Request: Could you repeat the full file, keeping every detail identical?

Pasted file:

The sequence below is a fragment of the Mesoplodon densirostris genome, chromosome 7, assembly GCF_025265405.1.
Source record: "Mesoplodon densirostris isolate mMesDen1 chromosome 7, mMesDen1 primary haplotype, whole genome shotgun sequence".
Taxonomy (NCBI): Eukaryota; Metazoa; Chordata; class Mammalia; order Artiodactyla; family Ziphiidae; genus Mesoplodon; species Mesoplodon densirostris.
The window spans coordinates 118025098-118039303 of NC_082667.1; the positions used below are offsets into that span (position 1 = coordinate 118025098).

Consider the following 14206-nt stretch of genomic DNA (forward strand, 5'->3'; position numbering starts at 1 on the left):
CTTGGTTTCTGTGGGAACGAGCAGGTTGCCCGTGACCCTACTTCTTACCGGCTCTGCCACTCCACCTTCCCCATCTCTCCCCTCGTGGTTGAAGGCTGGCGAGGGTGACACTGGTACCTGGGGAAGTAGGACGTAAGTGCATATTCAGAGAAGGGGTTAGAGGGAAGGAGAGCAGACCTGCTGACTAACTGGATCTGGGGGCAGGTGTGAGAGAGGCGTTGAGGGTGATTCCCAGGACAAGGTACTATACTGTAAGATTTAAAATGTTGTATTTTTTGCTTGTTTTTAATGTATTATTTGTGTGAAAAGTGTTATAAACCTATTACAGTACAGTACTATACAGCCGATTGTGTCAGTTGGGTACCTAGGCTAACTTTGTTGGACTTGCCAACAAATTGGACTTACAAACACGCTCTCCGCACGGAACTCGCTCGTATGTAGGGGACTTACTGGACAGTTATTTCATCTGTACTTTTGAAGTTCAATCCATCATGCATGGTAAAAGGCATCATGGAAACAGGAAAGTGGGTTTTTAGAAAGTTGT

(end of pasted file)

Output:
The sequence below is a fragment of the Mesoplodon densirostris genome, chromosome 7, assembly GCF_025265405.1.
Source record: "Mesoplodon densirostris isolate mMesDen1 chromosome 7, mMesDen1 primary haplotype, whole genome shotgun sequence".
Taxonomy (NCBI): Eukaryota; Metazoa; Chordata; class Mammalia; order Artiodactyla; family Ziphiidae; genus Mesoplodon; species Mesoplodon densirostris.
The window spans coordinates 118025098-118039303 of NC_082667.1; the positions used below are offsets into that span (position 1 = coordinate 118025098).

Consider the following 14206-nt stretch of genomic DNA (forward strand, 5'->3'; position numbering starts at 1 on the left):
CTTGGTTTCTGTGGGAACGAGCAGGTTGCCCGTGACCCTACTTCTTACCGGCTCTGCCACTCCACCTTCCCCATCTCTCCCCTCGTGGTTGAAGGCTGGCGAGGGTGACACTGGTACCTGGGGAAGTAGGACGTAAGTGCATATTCAGAGAAGGGGTTAGAGGGAAGGAGAGCAGACCTGCTGACTAACTGGATCTGGGGGCAGGTGTGAGAGAGGCGTTGAGGGTGATTCCCAGGACAAGGTACTATACTGTAAGATTTAAAATGTTGTATTTTTTGCTTGTTTTTAATGTATTATTTGTGTGAAAAGTGTTATAAACCTATTACAGTACAGTACTATACAGCCGATTGTGTCAGTTGGGTACCTAGGCTAACTTTGTTGGACTTGCCAACAAATTGGACTTACAAACACGCTCTCCGCACGGAACTCGCTCGTATGTAGGGGACTTACTGGACAGTTATTTCATCTGTACTTTTGAAGTTCAATCCATCATGCATGGTAAAAGGCATCATGGAAACAGGAAAGTGGGTTTTTAGAAAGTTGT